Again, I am not calling him a theonomist, but it is instructive that such a great theologian, completely off the radar of the modern theonomy debate, would speak the same way as Bahnsen when exegeting Matthew 5:17–20. We should take this seriously.
Continuing on to verse 19, Spurgeon reiterates his interpretation: “Our King has not come to abrogate the law, but to confirm and reassert it” (p. 53).
It is clear, then, what view Spurgeon held of this word. And had Jordan paid very close attention, he would have noticed this before the debate. He says he read Bahnsen’s book Theonomy and Christian Ethics, and I believe him. He just didn’t read very closely, apparently: for Bahnsen quotes this very passage from Spurgeon on page 73 (most recent printing).
Also contra Jordan’s suggestions and statements, Bahnsen also shows that such an interpretation of the word pleroō is demonstrated in other places in the New Testament (James 2:23; Rev. 3:2; Rom. 15:19–20; Col. 1:25), as well as other examples of Greek from the era, for example the Greek Septuagint and Apocrypha (3 Kings 1:14; 13:33; 1 Macc. 2:55; 4 Macc. 12:14; 1 Kings 20:3; Song 5:14; Num. 7:88; Judg. 17:5, 12; 2 Chron. 13:9; Sirach 45:15). Other passages that contain a similarly nuanced meaning of the word are listed as well (Cf. 1 Kings 2:27; 8:15, 24; 2 Chronicles 6:4, 15; 36:21-22; Matthew 1:22; 2:15, 17, 23; 8:17; 12:17; 13:35; 21:4; 26:54, 56; 27:9; Mark 14:49; 15:28; Luke 1:20; 4:21; 24:44; John 12:38; 13:18; 15:25; 17:12; 18:9, 32; 19:24, 36; Acts 1:16; 3:18; 13:27).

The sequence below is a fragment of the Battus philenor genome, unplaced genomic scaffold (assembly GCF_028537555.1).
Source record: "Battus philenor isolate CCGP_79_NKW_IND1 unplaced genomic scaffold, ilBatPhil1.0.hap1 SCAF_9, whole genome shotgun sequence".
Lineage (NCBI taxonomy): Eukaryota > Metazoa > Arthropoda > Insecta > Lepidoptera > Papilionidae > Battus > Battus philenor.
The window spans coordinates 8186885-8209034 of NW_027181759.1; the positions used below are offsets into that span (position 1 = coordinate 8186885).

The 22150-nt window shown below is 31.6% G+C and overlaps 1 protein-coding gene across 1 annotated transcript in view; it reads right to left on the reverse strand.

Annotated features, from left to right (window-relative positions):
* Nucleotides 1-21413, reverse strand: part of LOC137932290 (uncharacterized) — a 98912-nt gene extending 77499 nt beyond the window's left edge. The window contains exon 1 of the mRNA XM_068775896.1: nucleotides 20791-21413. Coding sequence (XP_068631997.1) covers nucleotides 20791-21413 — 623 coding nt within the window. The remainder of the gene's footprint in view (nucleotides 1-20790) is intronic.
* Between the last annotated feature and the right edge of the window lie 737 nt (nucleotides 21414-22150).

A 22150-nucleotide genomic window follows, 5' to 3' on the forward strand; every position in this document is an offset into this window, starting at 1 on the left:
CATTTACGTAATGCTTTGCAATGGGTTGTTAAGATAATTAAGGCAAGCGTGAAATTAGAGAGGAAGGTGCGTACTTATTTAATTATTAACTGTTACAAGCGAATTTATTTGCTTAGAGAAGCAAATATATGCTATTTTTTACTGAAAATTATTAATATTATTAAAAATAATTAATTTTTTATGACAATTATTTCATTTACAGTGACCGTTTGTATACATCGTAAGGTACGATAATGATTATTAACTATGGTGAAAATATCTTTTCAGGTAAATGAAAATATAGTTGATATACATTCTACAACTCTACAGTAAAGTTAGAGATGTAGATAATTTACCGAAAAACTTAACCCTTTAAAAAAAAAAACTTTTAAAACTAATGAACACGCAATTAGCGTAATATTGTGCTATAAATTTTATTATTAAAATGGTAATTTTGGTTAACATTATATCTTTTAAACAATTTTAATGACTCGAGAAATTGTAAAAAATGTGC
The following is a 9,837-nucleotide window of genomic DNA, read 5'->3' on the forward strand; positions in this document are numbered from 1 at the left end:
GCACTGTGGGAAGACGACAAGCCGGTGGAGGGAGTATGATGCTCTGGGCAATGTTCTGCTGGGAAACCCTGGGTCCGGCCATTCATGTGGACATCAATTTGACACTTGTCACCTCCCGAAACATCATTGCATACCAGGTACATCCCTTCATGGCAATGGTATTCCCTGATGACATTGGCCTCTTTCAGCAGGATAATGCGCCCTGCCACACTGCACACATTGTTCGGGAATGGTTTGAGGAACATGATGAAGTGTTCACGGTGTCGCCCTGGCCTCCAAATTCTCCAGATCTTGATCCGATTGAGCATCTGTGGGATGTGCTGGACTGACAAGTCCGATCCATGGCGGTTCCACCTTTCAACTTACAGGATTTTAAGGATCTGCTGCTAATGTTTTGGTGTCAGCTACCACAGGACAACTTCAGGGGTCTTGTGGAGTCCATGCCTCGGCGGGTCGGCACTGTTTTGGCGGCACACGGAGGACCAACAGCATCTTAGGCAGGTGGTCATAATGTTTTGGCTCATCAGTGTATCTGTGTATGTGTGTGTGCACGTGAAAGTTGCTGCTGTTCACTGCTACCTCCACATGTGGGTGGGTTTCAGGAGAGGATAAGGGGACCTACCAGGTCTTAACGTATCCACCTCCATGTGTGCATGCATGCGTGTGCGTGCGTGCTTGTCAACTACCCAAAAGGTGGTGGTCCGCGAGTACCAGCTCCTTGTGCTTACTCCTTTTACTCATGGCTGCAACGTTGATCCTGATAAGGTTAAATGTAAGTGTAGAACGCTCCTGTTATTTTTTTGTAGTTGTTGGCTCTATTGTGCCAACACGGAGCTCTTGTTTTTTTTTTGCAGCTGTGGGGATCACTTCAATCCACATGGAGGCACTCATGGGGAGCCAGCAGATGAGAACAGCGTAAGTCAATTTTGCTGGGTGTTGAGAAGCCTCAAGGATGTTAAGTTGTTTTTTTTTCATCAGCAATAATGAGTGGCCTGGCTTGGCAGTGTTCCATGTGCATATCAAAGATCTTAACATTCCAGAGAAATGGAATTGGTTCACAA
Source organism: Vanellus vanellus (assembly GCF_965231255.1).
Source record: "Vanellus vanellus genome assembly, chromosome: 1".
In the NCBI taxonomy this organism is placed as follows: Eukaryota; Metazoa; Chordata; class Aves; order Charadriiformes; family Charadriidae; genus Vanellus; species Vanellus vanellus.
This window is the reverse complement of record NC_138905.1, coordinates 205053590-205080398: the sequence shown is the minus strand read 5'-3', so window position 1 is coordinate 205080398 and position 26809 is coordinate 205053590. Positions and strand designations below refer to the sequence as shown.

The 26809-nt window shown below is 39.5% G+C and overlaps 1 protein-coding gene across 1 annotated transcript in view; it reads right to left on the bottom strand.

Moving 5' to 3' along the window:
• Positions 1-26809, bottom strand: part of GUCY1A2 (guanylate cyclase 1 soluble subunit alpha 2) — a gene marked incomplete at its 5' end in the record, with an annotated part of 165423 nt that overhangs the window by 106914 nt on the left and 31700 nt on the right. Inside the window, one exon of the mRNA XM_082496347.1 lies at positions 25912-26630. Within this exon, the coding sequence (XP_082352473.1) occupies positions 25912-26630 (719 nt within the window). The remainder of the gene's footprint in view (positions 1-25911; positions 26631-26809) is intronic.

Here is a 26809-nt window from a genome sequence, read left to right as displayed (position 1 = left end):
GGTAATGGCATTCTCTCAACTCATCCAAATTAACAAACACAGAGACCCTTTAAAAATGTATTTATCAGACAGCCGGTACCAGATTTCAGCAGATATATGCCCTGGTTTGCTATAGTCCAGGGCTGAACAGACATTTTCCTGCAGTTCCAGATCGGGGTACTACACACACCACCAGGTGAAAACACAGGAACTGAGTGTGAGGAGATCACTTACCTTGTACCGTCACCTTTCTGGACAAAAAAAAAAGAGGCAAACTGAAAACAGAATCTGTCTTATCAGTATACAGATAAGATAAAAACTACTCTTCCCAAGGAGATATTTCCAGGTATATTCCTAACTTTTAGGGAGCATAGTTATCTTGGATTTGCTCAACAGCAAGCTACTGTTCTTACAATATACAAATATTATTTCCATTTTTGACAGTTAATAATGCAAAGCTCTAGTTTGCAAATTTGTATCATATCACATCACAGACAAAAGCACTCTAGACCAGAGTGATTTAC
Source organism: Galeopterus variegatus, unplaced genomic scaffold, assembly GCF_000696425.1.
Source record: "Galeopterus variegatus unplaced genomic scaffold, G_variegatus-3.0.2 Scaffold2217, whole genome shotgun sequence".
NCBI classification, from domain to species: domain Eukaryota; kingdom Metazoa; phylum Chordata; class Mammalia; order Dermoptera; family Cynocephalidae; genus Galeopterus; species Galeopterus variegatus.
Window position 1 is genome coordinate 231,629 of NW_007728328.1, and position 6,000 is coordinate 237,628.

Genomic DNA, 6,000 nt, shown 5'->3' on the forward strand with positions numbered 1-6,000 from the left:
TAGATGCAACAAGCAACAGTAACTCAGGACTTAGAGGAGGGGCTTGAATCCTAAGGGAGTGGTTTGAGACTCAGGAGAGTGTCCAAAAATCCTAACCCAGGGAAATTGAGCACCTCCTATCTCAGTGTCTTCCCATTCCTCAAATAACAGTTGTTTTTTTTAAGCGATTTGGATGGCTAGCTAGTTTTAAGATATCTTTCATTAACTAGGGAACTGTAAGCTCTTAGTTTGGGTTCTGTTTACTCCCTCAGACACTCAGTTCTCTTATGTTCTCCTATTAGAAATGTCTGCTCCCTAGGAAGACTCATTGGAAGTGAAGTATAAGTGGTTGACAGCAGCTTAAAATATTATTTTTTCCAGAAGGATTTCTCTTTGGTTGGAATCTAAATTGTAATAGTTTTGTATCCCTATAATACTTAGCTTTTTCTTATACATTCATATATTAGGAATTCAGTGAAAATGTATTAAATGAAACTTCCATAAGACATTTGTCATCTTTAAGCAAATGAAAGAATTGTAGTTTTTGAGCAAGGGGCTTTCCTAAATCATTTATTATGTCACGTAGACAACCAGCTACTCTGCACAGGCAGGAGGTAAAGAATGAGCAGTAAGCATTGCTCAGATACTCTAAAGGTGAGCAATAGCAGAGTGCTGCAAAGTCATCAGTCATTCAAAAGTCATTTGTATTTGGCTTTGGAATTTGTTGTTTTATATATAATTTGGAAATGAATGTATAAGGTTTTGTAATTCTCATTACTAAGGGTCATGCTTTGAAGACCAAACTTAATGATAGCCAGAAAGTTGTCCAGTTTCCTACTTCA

Having established that the uses of “confirm,” “establish,” etc., are in fact have strong precedent throughout Scripture and other Greek contemporary with the era, Bahnsen then turns to past theologians who have interpreted specifically Matthew 5:17 this way, just as he does. On page 73 of TICE he cites John Calvin, Hans Windisch (1937 posthumous), George Campbell (1837), and David Brown (1864).
Notably, Bahnsen also finds more modern interpreters such as W. C. Allen, John Murray, and Herman Ridderbos who accept and teach this very interpretation. These men are top-notch exegetes, and yet their conclusions support Bahnsen’s view.
And of course in the midst of this chorus of excellent expositors stands our subject today, Charles Spurgeon. Rightly, then, Bahnsen could conclude:
Therefore, the sense of “confirming, validating, ratifying, establishing” has been recognized as applying to “fulfill” in Matthew 5:17 by past and present biblical scholars, and this thesis is not setting forth a brand new suggestion for handling that verse (TICE, 74).
So is this interpretation “dangerous” as Jordan Hall would have you believe. If so, then some of the greatest preachers, expositors, and exegetes in Christian history have been every bit as dangerous as us theonomists regarding Matthew 5:17. I would counsel Jordan to reconsider his strident attack based on this passage. Rather, he should adopt, like theonomists do, the sound interpretation given by one of his greatest heroes, if not the greatest, Charles Spurgeon: Jesus Christ came not to destroy the law, but to confirm and establish it.
Tomorrow we’ll see that Spurgeon actually confirms Bahnsen’s view further than just the meaning of the word.
 See Bahnsen, Theonomy in Christian Ethics, 3rd Ed. (Nacogdoches, TX: Covenant Media Press, 2002), 70–72.